Thurlby: Snow May Delay Cherry Crop, No Extensive Damage Expected
The winter-like stormed that rolled across the Pacific Northwest Sunday and Monday not only brought unseasonably cold temperatures to the area, but extremely late season snow as well. Snow totals varied from a few inches on the Palouse, to 3”-8” in the Hood River area and as much as 12” around Medford.
What impact could this storm have on the cherry crop?
B.J. Thurlby, President of Northwest Cherry Growers, said he has yet to hear of extensive damage from the weather.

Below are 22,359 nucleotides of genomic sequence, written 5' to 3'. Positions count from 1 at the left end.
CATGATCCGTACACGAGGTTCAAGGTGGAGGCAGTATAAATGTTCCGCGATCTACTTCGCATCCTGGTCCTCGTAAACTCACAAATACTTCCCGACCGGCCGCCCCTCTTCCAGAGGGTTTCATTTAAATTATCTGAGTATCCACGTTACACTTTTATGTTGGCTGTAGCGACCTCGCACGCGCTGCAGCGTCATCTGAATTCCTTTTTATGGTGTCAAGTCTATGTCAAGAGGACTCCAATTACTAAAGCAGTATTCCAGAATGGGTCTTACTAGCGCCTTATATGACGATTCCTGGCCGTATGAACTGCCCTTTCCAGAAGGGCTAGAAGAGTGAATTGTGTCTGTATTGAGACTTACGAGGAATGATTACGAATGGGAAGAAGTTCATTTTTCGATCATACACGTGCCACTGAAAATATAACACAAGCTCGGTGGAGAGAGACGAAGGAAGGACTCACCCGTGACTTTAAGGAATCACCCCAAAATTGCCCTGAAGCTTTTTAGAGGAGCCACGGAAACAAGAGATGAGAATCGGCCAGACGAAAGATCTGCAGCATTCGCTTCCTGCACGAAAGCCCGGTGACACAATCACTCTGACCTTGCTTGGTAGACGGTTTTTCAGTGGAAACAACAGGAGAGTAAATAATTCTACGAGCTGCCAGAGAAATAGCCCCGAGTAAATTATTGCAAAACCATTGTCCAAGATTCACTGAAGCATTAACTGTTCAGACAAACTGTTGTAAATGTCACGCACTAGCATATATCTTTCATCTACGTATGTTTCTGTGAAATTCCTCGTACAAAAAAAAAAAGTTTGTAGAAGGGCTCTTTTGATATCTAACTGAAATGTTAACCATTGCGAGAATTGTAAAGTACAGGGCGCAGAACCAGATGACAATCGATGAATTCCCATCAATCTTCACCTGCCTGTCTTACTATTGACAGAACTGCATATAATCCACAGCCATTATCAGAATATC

“A week ago I would have told you that the harvest was going to start around the 27th or 28th of May, but now with this week and really through the weekend its spose to stay cooler, I’m guessing we’re really going to see the start of harvest in June.”
Thurlby noted that this storm could lighten the crop which could make it a bit more challenging to meet demand around the 4th of July holiday. But he noted he believes 2022 will have a great crop on the back end.
Thurlby said he’s optimistic with warming temperatures in next week’s forecast. He noted that if temperatures top out in the upper 60’s, that would be perfect.
“Bees love to work in that weather, and let’s hope that these blooms that received snow and kind of slowed everything down still do have the pollen out there and these bees can get out and work and we can set that part of the crop.”
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